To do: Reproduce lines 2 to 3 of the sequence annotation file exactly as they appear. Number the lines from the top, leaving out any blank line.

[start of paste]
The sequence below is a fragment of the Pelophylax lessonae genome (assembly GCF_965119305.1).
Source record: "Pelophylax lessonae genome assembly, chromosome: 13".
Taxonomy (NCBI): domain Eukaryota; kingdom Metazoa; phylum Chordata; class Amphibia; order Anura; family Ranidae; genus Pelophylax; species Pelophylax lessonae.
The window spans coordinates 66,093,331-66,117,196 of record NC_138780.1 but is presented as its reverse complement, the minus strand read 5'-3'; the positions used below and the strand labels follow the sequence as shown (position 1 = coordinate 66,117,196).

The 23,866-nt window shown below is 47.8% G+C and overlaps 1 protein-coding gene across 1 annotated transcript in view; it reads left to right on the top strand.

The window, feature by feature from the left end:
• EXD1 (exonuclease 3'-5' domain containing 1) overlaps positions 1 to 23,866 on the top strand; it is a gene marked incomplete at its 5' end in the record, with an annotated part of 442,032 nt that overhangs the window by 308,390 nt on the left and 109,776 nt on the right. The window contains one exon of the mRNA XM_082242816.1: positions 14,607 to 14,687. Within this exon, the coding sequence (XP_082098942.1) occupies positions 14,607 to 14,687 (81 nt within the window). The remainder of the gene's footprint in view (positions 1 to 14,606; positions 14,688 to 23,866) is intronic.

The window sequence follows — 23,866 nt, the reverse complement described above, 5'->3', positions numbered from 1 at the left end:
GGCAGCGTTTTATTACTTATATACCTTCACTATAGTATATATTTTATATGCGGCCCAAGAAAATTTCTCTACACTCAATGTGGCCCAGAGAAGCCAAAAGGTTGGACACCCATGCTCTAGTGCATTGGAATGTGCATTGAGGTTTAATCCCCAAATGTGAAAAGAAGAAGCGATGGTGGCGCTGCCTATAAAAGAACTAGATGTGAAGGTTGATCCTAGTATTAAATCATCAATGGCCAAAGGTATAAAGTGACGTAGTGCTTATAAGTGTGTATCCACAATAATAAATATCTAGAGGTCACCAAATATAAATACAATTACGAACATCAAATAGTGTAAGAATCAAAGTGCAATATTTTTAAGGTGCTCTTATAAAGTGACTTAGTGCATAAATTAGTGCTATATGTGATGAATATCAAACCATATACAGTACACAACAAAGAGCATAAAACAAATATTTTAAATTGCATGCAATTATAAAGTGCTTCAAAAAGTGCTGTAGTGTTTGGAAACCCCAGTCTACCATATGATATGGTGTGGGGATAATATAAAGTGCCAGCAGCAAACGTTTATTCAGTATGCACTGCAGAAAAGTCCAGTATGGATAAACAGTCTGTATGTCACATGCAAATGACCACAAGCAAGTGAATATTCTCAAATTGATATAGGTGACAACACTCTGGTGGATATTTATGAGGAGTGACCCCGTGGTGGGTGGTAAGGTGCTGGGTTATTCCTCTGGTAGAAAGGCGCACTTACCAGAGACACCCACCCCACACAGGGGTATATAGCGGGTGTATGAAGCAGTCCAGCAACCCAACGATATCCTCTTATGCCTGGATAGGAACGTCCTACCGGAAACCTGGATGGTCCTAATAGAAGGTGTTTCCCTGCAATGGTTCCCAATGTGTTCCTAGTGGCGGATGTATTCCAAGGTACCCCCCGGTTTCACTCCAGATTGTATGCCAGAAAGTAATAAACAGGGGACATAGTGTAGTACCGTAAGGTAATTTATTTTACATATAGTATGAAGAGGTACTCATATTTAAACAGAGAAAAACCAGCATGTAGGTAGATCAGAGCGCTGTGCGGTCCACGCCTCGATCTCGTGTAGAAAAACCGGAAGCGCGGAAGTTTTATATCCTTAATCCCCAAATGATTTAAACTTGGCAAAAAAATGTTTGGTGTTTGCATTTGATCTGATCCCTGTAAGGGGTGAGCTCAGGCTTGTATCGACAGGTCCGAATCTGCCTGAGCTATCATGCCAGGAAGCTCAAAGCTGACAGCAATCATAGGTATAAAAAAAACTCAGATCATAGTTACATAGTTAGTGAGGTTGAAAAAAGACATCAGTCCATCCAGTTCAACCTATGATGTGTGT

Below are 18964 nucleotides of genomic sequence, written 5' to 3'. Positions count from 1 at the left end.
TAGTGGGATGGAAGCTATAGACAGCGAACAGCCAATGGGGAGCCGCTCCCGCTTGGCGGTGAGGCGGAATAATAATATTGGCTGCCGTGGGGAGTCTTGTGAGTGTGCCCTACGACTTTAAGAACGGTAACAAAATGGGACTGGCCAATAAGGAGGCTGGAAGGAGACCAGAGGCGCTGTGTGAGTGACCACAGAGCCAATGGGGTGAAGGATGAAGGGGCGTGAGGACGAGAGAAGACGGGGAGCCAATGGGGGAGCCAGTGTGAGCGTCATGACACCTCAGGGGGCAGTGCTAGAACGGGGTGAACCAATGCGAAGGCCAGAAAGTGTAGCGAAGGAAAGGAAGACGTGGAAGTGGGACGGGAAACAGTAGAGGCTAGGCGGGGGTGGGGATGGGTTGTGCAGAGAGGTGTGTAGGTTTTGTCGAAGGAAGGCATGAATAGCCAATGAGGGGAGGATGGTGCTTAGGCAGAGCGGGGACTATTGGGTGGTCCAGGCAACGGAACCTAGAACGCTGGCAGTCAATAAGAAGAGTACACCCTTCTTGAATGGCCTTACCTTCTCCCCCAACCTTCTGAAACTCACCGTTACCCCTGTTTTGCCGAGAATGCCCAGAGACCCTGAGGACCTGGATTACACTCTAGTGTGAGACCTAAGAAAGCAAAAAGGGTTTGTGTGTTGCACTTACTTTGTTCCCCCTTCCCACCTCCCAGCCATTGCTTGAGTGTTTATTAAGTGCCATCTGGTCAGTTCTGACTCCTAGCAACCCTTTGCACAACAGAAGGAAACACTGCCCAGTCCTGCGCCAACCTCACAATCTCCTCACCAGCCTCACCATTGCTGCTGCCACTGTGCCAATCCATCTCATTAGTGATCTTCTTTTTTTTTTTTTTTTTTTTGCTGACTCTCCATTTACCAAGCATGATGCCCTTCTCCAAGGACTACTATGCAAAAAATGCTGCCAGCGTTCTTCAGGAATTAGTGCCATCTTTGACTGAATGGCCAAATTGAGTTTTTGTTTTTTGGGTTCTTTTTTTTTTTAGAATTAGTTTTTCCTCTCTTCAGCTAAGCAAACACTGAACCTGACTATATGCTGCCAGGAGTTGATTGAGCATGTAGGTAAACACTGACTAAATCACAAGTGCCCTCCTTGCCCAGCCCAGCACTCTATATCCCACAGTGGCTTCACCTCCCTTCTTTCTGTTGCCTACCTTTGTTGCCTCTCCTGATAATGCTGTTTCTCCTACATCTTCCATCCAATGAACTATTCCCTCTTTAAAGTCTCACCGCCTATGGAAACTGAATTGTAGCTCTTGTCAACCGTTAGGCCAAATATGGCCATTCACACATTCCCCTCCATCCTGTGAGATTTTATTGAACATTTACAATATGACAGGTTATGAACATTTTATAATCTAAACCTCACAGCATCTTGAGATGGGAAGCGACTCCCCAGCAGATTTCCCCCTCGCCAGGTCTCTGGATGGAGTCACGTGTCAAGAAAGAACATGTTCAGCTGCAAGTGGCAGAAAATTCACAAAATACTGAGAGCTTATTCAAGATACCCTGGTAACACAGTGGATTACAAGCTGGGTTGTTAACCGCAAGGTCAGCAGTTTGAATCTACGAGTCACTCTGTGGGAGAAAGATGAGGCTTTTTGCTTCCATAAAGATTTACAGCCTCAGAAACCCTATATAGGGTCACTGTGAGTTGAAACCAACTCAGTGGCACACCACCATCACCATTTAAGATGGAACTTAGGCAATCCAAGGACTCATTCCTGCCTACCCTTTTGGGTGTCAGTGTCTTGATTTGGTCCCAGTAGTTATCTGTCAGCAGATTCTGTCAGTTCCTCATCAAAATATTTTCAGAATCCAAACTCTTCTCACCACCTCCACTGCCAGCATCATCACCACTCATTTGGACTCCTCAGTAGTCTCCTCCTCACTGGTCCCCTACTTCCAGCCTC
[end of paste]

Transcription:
Source record: "Pelophylax lessonae genome assembly, chromosome: 13".
Taxonomy (NCBI): domain Eukaryota; kingdom Metazoa; phylum Chordata; class Amphibia; order Anura; family Ranidae; genus Pelophylax; species Pelophylax lessonae.